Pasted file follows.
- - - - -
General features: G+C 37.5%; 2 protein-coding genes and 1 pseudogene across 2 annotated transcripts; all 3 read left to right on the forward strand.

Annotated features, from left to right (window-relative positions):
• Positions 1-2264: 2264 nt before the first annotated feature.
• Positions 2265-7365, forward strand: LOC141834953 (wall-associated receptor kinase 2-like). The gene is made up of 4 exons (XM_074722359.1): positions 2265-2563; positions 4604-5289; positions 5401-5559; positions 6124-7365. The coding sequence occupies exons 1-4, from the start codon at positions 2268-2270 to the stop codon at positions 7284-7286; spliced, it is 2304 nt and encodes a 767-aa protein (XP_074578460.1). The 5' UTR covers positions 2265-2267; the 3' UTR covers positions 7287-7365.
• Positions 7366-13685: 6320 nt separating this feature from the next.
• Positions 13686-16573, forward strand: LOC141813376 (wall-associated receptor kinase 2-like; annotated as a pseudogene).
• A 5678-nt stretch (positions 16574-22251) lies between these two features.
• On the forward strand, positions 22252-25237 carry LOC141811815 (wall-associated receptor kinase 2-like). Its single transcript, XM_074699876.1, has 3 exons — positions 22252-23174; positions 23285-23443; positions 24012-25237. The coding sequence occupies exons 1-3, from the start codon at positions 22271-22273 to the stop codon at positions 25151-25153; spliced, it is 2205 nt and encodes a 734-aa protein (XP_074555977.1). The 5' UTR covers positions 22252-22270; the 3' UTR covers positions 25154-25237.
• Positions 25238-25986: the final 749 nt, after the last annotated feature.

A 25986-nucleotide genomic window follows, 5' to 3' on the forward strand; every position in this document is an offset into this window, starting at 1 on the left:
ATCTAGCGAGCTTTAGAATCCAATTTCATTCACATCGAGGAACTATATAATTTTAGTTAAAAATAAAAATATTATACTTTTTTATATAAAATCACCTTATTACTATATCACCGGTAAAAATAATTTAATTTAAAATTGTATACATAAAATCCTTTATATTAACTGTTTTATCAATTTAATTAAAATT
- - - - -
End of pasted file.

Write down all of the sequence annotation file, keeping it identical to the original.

General features: G+C 37.5%; 2 protein-coding genes and 1 pseudogene across 2 annotated transcripts; all 3 read left to right on the forward strand.

Annotated features, from left to right (window-relative positions):
• Positions 1-2264: 2264 nt before the first annotated feature.
• Positions 2265-7365, forward strand: LOC141834953 (wall-associated receptor kinase 2-like). The gene is made up of 4 exons (XM_074722359.1): positions 2265-2563; positions 4604-5289; positions 5401-5559; positions 6124-7365. The coding sequence occupies exons 1-4, from the start codon at positions 2268-2270 to the stop codon at positions 7284-7286; spliced, it is 2304 nt and encodes a 767-aa protein (XP_074578460.1). The 5' UTR covers positions 2265-2267; the 3' UTR covers positions 7287-7365.
• Positions 7366-13685: 6320 nt separating this feature from the next.
• Positions 13686-16573, forward strand: LOC141813376 (wall-associated receptor kinase 2-like; annotated as a pseudogene).
• A 5678-nt stretch (positions 16574-22251) lies between these two features.
• On the forward strand, positions 22252-25237 carry LOC141811815 (wall-associated receptor kinase 2-like). Its single transcript, XM_074699876.1, has 3 exons — positions 22252-23174; positions 23285-23443; positions 24012-25237. The coding sequence occupies exons 1-3, from the start codon at positions 22271-22273 to the stop codon at positions 25151-25153; spliced, it is 2205 nt and encodes a 734-aa protein (XP_074555977.1). The 5' UTR covers positions 22252-22270; the 3' UTR covers positions 25154-25237.
• Positions 25238-25986: the final 749 nt, after the last annotated feature.

A 25986-nucleotide genomic window follows, 5' to 3' on the forward strand; every position in this document is an offset into this window, starting at 1 on the left:
ATCTAGCGAGCTTTAGAATCCAATTTCATTCACATCGAGGAACTATATAATTTTAGTTAAAAATAAAAATATTATACTTTTTTATATAAAATCACCTTATTACTATATCACCGGTAAAAATAATTTAATTTAAAATTGTATACATAAAATCCTTTATATTAACTGTTTTATCAATTTAATTAAAATT